- New cultivators. Farmaceutical Rx, LLC in East Liverpool attained its Certificate of Operation as a Level I cultivator. The company also operates a processing facility. The provisional licensee list has grown by two with the addition of RiteGene Technologies, LLC and Appalachian Pharm Products, LLC. An easy-to-read list in alphabetical order by level and cultivator name is here.
- New dispensaries. On 91521, the Ohio Board of Pharmacy announced the addition of 73 new dispensaries, increasing the number from the initial 57 with certificates of operation to a total of 130.Two hundred companies submitted well over 1,000 applications, many of which are multi-state operators (MSOs). On 12722, the Ohio Lottery Commission held a drawing to begin the process of selecting the winners, using a random number generator to assign unique number and rank order to each app. With the Commission’s ordering, the pharmacy board will then evaluate the applications to determine eligibility. The dispensary district with the most apps was Northeast-2 (Cleveland area) with 208 for 7 possible licenses. It was followed by Southwest-4 (Dayton area) with 186 apps for 4 licenses. In contrast, Southwest-7 (Greene, Madison and Fayette counties) received only one dispensary application. The pharmacy board is silent on when provisional licensees will be announced.
> Here is a list of all applicants by dispensary district and name.
> Application Instructions, along with the number of new dispensaries per district, are here.
> Here is a Q & A about the application process.
In Other News
- Courage in Cannabis, an anthology of inspiring stories written by heroes,has achieved Amazon Rank of #1 New Release, #1 Best Seller in Herbal Remedies and International Bestseller. This compilation, by eighteen diverse authors who share how cannabis changed their lives, can be purchased in paperback and online formats from Amazon, Walmart, and Barnes & Noble, as well as from various authors on the Courage in Cannabis website. The book will soon be released on Audible.
- Americans for Safe Access released their annual 2021 State of the States report that evaluates various medical marijuana programs across the country. Ohio received a “B” grade. Lack of “noncommercial cultivation” and reciprocity with other states downgraded the rating.
- The Drug Enforcement and Policy Center in the OSU Moritz College of Law has published some very interesting tables. Here is one that compares Ohio’s proposed Adult Use measures and here is another that compares the medical marijuana bill SB 261 to its 2016 predecessor HB 523. This research paper, “Bigger is Not Better: Preventing Monopolies in the National Cannabis Market,”was composed by the Center’s Distinguished Cannabis Policy Practitioner in Residence, Shaleen Title.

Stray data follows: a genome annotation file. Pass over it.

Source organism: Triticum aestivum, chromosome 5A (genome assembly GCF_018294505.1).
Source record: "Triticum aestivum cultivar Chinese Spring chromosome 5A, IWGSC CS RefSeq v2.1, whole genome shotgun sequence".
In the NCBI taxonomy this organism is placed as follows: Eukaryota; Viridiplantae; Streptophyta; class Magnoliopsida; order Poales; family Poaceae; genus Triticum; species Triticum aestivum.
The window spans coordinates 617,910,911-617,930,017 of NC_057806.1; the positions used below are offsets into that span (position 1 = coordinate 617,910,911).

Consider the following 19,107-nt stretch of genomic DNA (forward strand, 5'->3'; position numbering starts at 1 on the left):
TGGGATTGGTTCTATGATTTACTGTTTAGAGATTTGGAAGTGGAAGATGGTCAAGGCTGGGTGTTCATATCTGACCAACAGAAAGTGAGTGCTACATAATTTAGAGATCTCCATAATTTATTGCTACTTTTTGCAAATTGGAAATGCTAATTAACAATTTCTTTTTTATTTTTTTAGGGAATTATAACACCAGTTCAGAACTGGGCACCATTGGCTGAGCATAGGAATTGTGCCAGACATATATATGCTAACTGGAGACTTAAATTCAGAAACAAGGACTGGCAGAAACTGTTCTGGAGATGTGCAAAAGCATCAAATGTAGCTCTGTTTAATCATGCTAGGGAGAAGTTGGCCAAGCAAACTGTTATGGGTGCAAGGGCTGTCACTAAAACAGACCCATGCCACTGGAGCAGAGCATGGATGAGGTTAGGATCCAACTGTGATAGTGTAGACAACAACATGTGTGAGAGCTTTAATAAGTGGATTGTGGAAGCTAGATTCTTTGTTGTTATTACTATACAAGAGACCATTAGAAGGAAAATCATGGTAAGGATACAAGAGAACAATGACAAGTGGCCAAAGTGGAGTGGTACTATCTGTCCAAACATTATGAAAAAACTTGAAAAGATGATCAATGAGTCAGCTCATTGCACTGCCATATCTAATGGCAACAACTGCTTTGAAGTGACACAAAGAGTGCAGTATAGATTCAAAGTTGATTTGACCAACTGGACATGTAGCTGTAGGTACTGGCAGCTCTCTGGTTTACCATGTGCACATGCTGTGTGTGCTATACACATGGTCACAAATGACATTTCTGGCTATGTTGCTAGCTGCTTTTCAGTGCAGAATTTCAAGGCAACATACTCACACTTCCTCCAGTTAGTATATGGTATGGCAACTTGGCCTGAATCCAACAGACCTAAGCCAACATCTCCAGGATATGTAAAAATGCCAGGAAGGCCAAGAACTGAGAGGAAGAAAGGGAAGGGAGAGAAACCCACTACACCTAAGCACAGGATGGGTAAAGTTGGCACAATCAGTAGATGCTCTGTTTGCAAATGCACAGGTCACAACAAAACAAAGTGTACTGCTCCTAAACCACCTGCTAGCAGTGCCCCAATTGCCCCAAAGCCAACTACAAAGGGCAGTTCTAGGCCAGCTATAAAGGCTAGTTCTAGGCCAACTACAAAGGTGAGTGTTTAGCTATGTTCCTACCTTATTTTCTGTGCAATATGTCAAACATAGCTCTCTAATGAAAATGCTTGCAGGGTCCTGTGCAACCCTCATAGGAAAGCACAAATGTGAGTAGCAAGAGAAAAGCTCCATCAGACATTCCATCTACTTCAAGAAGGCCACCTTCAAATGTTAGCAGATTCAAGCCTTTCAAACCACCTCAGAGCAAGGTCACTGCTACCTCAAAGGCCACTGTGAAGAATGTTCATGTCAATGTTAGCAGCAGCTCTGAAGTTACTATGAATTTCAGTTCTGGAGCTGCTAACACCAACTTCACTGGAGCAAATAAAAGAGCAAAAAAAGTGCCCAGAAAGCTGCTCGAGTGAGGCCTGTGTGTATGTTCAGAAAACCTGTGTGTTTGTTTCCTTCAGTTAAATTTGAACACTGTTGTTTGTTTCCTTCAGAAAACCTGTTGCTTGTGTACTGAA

- Cannabis is #1 Employer! That’s right. According to the 2022 Leafly Jobs Report, “428,059 full-time [direct and indirect] jobs [are] supported by legal cannabis as of January 2022. Last year, the cannabis industry created an average of 280 new jobs per day.” That represents a +33% growth rate over 2021, despite the pandemic.
- USDA Hemp Acreage and Production Survey. For the first time ever, the United States Department of Agriculture has published a survey of hemp farming in the U.S. Findings indicate that 50,000 acres of land in American are dedicated to hemp, its value topping $800 million in 2021.
- United Food and Commercial Workers Union (UFCW-1059) has unionized cannaworkers at the Curaleaf-owned Herbology dispensary in Newark, Ohio, about 30 miles east of Columbus. The vote by workers was 8-2 with pay and benefits being the issues.
Mary Jane’s Library
Find the Source Tables for Mary Jane’s Guide in this one easy-to-use list. Documents are in PDF format.
Tales from the Bizarre
Killer Kush. Countless cannabis connoisseurs count Kush their favorite strain. It’s considered to be a potent Indica that originated in the Hindu Kush mountains west of the Himalayas. There’s Afghan Kush, Vanilla Kush, OG Kush, Purple Kush and now killer Kush, literally. According to Project CBD, ‘Kush’ Scare Hits West Africa. The BBC recently reported, “Kush – a cheap new illegal drug, is ravaging communities in Sierra Leone … young people killing themselves or harming themselves and others.” Sounds like Reefer Madness, doesn’t it? Or does it? In truth, herbaceous substances intended to resemble natural cannabis, but treated with synthetic cannabinoids or other chemicals have a taken human toll for years. Effects include rapid heart rate, vomiting, agitation, confusion, hallucinations, bleeding complications and sometimes death. The culprit, as always, is the War on Drugs that makes Kush illegal in the first place and then secondly criminalizes it to the point where dangerous substitutes become attractive to the poor and desperate. How dangerous is Kush? Only as deadly as humanity makes it.